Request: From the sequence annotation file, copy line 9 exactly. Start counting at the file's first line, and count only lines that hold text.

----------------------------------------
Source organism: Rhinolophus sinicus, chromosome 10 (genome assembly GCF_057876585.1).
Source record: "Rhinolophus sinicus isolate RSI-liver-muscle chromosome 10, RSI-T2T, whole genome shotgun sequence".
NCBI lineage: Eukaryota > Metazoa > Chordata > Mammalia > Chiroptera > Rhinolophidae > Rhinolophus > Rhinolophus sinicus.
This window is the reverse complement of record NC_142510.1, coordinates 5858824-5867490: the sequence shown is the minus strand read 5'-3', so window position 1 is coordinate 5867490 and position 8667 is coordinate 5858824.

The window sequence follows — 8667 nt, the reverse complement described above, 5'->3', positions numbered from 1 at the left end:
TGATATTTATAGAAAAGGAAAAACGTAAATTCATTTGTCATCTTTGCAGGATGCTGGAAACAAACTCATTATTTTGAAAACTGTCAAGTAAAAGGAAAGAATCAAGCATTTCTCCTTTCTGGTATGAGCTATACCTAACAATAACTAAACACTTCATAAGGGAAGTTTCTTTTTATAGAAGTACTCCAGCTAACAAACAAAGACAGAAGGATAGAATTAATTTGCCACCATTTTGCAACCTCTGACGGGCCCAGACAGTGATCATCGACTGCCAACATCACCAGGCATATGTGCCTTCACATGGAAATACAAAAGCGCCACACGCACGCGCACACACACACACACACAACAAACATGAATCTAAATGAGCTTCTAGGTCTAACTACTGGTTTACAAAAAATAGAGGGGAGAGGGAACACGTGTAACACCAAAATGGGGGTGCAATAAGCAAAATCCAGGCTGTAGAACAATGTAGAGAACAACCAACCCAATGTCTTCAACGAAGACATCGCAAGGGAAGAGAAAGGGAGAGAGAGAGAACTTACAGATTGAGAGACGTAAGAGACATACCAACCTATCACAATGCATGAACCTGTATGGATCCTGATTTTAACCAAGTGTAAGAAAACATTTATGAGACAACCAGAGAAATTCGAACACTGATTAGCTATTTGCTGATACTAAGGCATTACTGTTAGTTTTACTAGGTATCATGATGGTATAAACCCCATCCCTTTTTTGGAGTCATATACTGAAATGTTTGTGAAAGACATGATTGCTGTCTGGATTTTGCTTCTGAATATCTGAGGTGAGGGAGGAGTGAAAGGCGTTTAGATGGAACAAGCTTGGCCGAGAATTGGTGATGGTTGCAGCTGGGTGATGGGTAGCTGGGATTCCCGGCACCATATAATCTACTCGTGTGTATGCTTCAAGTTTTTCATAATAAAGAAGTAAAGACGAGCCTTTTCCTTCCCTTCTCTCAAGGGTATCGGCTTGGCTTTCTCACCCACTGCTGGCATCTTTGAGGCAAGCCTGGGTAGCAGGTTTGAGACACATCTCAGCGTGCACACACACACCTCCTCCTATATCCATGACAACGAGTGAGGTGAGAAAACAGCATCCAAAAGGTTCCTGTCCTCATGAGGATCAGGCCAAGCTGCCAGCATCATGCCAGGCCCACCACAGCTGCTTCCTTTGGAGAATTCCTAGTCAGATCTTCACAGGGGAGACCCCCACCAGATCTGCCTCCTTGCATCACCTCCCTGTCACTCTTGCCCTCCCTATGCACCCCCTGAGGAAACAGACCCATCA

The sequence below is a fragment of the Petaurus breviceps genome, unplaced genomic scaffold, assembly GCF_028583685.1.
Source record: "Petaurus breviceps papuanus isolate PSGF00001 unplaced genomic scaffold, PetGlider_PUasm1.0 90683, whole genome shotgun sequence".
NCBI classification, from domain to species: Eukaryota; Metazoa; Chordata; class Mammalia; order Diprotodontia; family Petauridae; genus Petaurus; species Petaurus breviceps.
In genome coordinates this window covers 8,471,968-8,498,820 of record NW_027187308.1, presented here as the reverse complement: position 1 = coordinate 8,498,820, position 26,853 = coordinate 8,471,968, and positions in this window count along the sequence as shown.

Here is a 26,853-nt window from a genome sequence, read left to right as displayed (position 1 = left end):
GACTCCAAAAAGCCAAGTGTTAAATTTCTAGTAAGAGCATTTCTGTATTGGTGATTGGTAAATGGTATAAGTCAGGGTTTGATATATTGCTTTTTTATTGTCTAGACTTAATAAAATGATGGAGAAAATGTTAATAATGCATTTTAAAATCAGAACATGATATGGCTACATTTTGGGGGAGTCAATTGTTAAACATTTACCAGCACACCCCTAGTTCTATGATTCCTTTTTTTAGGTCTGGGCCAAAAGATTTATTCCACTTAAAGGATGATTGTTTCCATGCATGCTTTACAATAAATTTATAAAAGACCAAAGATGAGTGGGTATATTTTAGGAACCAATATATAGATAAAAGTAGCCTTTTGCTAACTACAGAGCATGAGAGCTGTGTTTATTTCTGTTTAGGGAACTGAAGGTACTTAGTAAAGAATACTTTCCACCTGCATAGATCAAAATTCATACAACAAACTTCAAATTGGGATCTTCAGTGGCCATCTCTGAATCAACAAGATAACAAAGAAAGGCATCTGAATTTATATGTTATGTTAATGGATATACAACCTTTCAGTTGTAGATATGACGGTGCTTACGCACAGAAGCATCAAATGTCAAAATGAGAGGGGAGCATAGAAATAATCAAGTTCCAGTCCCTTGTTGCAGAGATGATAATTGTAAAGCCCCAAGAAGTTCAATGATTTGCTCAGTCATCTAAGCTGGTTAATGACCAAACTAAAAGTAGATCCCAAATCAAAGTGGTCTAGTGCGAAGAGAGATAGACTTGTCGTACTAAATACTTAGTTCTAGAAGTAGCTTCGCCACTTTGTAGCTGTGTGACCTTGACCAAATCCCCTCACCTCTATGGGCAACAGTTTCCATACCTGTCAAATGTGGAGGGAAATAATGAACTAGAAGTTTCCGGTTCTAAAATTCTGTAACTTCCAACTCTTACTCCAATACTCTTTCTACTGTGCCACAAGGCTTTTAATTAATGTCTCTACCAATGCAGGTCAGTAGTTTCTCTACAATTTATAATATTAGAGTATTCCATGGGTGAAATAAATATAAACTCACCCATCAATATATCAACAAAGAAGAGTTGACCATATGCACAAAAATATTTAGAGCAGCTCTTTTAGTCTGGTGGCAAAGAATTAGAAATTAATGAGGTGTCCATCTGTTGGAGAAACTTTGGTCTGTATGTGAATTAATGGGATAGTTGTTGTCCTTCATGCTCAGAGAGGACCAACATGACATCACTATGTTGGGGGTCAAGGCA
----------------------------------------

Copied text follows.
NCBI classification, from domain to species: Eukaryota; Metazoa; Chordata; class Mammalia; order Diprotodontia; family Petauridae; genus Petaurus; species Petaurus breviceps.